December 5, 2018

Jamaican Christmas Pudding

Recipe: Tita Brown

This recipe requires advanced planning for a few steps and stages but the result is a rich, boozy dessert that is the perfect finish to a holiday meal.


Stewed Fruit

  • 4 cups raisins
  • 5 cups pitted prunes
  • 1⁄3 cup crystallized mixed fruit peel
  • 1⁄3 cup dates
  • 1⁄3 cup brown sugar
  • 1 750-mL bottle port wine, plus more if necessary
  • 1⁄3 cup dark rum, plus more if necessary
  • 1⁄3 cup maraschino cherries, drained, reserving 2 tbsp juice
  • 1⁄3 cup cherry brandy, plus more if necessary


  • 1⁄2 cup flour
  • 1 tsp baking powder
  • 1⁄2 tsp salt
  • 1⁄2 tsp allspice
  • 1⁄8 tsp orange spice (available at specialty food stores) or 1 tsp finely grated orange zest
  • 1 tsp cinnamon
  • 1/3 lb. butter
  • 1 cup brown sugar
  • 5 eggs, separated
  • Pinch of salt
  • 1 1/4 bottles stewed fruit (recipe above)
  • 2 tsp vanilla
  • 1/2 cup fine breadcrumbs

Liquor Mixture

  • 2 tbsp honey
  • 1/3 cup dark rum
  • 1/3 cup cherry brandy

Rum Sauce

  • 1/2 lb. butter
  • 1 cup icing sugar
  • 2 tbsp dark rum


Yield: Serves 12 or more

1. To make stewed fruit, place raisins, prunes, fruit peel, dates and brown sugar in a large, heavy stainless-steel saucepan. Cover with port wine and bring to a boil over medium-high heat, stirring frequently. Once boiling, reduce heat to low and simmer until the fruit is very tender, at least 30 minutes. Remove from heat; add the rum. Let cool. Add cherries.

2. Put fruit in food processor and pulse to coarsely chop. Add the reserved cherry juice and cherry brandy. Place chopped fruit mixture in a large glass jar with a tight-fitting lid (or a large bowl tightly covered with plastic wrap). Store in a cool, dark cupboard until required. This can be done six months or more in advance. The longer the stewed fruit stands, the better cured the fruit will be. Check from time to time that the liquid has not dried out. Add more rum or port wine as necessary. Once you’re ready to use, drain the mixture in a cheesecloth-lined colander for one hour.

3. To make cake, preheat oven to 400°F. Sift together flour, baking powder, salt, allspice, orange spice or zest and cinnamon in a bowl. Set aside.

4. In large bowl, cream butter and brown sugar until light and fluffy. Add egg yolks one at a time and beat until combined.

5. In a separate bowl, whip egg whites with a pinch of salt until soft peaks form. Mix 1/3 of the whites into the butter mixture, then fold in the remaining whites. With a wooden spoon, mix the drained stewed fruit into the egg/butter mixture. Add vanilla and breadcrumbs. Slowly stir in flour mixture until well combined.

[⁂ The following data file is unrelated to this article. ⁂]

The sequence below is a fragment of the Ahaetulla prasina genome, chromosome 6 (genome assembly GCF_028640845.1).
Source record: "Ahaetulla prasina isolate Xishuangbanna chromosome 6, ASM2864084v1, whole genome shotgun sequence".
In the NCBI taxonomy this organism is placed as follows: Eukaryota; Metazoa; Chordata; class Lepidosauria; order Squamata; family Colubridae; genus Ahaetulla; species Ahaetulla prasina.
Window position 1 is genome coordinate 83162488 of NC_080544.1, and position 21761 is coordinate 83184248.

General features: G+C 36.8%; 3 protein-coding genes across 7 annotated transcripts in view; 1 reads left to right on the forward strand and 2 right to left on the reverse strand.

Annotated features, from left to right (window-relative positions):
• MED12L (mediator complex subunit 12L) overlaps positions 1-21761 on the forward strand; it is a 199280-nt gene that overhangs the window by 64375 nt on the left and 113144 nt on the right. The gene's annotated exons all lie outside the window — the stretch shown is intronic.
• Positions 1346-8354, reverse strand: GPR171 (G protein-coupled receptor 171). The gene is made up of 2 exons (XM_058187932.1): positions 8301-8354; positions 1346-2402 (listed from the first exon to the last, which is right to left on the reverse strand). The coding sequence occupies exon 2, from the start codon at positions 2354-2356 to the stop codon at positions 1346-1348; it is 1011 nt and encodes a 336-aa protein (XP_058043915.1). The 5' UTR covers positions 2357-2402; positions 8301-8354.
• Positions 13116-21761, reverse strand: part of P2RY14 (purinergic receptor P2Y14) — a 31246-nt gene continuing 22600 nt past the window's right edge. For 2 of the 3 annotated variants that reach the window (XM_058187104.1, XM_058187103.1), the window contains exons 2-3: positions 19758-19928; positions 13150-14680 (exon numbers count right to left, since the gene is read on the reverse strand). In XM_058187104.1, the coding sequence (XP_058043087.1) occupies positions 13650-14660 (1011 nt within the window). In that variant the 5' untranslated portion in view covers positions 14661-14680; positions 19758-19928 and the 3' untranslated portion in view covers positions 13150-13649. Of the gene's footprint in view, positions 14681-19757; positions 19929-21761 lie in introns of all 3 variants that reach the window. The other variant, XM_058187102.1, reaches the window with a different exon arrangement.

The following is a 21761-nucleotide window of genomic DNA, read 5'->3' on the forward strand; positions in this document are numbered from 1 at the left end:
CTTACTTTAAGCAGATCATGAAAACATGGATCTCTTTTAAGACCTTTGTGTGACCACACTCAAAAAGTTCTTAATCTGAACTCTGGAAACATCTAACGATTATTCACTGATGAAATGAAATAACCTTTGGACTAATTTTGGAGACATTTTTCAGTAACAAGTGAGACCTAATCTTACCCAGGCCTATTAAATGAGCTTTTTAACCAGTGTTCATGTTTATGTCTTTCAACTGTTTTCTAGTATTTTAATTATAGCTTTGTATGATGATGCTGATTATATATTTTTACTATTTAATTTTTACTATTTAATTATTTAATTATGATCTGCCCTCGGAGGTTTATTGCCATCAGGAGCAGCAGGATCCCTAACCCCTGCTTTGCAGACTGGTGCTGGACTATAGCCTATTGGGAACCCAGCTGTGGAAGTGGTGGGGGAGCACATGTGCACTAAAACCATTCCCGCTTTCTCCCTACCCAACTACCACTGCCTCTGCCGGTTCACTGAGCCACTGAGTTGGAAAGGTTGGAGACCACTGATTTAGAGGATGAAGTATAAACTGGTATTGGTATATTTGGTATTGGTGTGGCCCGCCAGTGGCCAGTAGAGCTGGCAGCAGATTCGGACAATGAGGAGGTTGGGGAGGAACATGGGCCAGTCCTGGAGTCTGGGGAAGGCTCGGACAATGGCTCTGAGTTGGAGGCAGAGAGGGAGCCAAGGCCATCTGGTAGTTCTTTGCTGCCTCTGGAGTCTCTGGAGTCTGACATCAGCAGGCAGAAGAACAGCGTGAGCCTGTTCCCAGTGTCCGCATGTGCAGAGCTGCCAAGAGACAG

6. Place in foil-lined, greased 1-inch x 8-inch springform cake pan. Make sure entire pan is lined in foil so it is water-tight. Place cake pan in a roasting pan, and create a hot water bath by pouring in enough boiling water to reach about an inch up the sides of the cake pan.

7. Bake for 1 hour. Lower temperature to 375°F and continue baking for 3 hours, or until cake is baked. Check doneness with a skewer after 2 1⁄2 hours — skewer should come out clean when done. Allow cake to cool in the pan.

8. To make liquor mixture, combine honey, rum and brandy in a small bowl. While cake is still warm, spoon on a small amount of the liquor mixture.

9. Remove cake from tin when completely cooled. Brush again with liquor mixture over top and sides of the cake. Continue doing this once a day over the next week, allowing the cake to absorb the liquor. Cake can be wrapped in a layer of plastic wrap, then tinfoil, and stored in refrigerator or freezer for up to three months. When ready to serve, bring to room temperature.

10. To make the rum sauce, cream together butter and icing sugar, then add rum and blend until smooth. Adjust amount of rum to suit your tastes. Store in a container in the refrigerator. Spoon over cake to serve. May be served warm or cold.


John Cullen


House & Home November 2010